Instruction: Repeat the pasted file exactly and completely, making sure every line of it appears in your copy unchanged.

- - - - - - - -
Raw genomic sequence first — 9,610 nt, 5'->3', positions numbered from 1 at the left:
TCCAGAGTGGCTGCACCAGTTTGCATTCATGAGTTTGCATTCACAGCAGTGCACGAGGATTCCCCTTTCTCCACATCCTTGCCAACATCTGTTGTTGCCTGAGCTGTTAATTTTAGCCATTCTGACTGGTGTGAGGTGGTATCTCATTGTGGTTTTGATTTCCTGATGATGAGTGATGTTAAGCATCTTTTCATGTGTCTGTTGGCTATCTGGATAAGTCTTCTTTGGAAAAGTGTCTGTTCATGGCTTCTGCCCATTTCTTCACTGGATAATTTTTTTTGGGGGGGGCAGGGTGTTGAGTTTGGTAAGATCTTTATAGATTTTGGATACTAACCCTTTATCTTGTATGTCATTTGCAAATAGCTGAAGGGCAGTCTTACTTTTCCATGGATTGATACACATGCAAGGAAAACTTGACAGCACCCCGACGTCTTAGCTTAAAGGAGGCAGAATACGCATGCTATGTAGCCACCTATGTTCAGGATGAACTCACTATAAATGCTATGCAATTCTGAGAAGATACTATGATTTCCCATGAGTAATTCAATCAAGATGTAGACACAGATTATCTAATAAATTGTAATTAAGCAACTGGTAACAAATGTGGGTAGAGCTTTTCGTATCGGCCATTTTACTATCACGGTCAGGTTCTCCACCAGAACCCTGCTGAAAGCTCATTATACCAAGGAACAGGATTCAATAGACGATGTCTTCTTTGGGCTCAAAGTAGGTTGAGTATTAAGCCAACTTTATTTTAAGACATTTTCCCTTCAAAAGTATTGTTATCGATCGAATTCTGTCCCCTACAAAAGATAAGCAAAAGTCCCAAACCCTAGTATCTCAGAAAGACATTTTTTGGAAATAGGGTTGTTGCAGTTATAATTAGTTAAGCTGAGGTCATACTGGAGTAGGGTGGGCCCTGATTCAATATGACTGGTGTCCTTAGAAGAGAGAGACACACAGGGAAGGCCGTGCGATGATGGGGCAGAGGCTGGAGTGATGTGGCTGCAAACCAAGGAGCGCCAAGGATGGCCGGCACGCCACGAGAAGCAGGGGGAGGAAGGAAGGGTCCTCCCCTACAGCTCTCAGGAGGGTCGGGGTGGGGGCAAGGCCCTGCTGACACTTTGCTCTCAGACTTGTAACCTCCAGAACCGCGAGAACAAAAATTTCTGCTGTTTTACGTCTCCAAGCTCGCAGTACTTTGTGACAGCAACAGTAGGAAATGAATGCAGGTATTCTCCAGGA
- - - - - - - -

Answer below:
Raw genomic sequence first — 9,610 nt, 5'->3', positions numbered from 1 at the left:
TCCAGAGTGGCTGCACCAGTTTGCATTCATGAGTTTGCATTCACAGCAGTGCACGAGGATTCCCCTTTCTCCACATCCTTGCCAACATCTGTTGTTGCCTGAGCTGTTAATTTTAGCCATTCTGACTGGTGTGAGGTGGTATCTCATTGTGGTTTTGATTTCCTGATGATGAGTGATGTTAAGCATCTTTTCATGTGTCTGTTGGCTATCTGGATAAGTCTTCTTTGGAAAAGTGTCTGTTCATGGCTTCTGCCCATTTCTTCACTGGATAATTTTTTTTGGGGGGGGCAGGGTGTTGAGTTTGGTAAGATCTTTATAGATTTTGGATACTAACCCTTTATCTTGTATGTCATTTGCAAATAGCTGAAGGGCAGTCTTACTTTTCCATGGATTGATACACATGCAAGGAAAACTTGACAGCACCCCGACGTCTTAGCTTAAAGGAGGCAGAATACGCATGCTATGTAGCCACCTATGTTCAGGATGAACTCACTATAAATGCTATGCAATTCTGAGAAGATACTATGATTTCCCATGAGTAATTCAATCAAGATGTAGACACAGATTATCTAATAAATTGTAATTAAGCAACTGGTAACAAATGTGGGTAGAGCTTTTCGTATCGGCCATTTTACTATCACGGTCAGGTTCTCCACCAGAACCCTGCTGAAAGCTCATTATACCAAGGAACAGGATTCAATAGACGATGTCTTCTTTGGGCTCAAAGTAGGTTGAGTATTAAGCCAACTTTATTTTAAGACATTTTCCCTTCAAAAGTATTGTTATCGATCGAATTCTGTCCCCTACAAAAGATAAGCAAAAGTCCCAAACCCTAGTATCTCAGAAAGACATTTTTTGGAAATAGGGTTGTTGCAGTTATAATTAGTTAAGCTGAGGTCATACTGGAGTAGGGTGGGCCCTGATTCAATATGACTGGTGTCCTTAGAAGAGAGAGACACACAGGGAAGGCCGTGCGATGATGGGGCAGAGGCTGGAGTGATGTGGCTGCAAACCAAGGAGCGCCAAGGATGGCCGGCACGCCACGAGAAGCAGGGGGAGGAAGGAAGGGTCCTCCCCTACAGCTCTCAGGAGGGTCGGGGTGGGGGCAAGGCCCTGCTGACACTTTGCTCTCAGACTTGTAACCTCCAGAACCGCGAGAACAAAAATTTCTGCTGTTTTACGTCTCCAAGCTCGCAGTACTTTGTGACAGCAACAGTAGGAAATGAATGCAGGTATTCTCCAGGA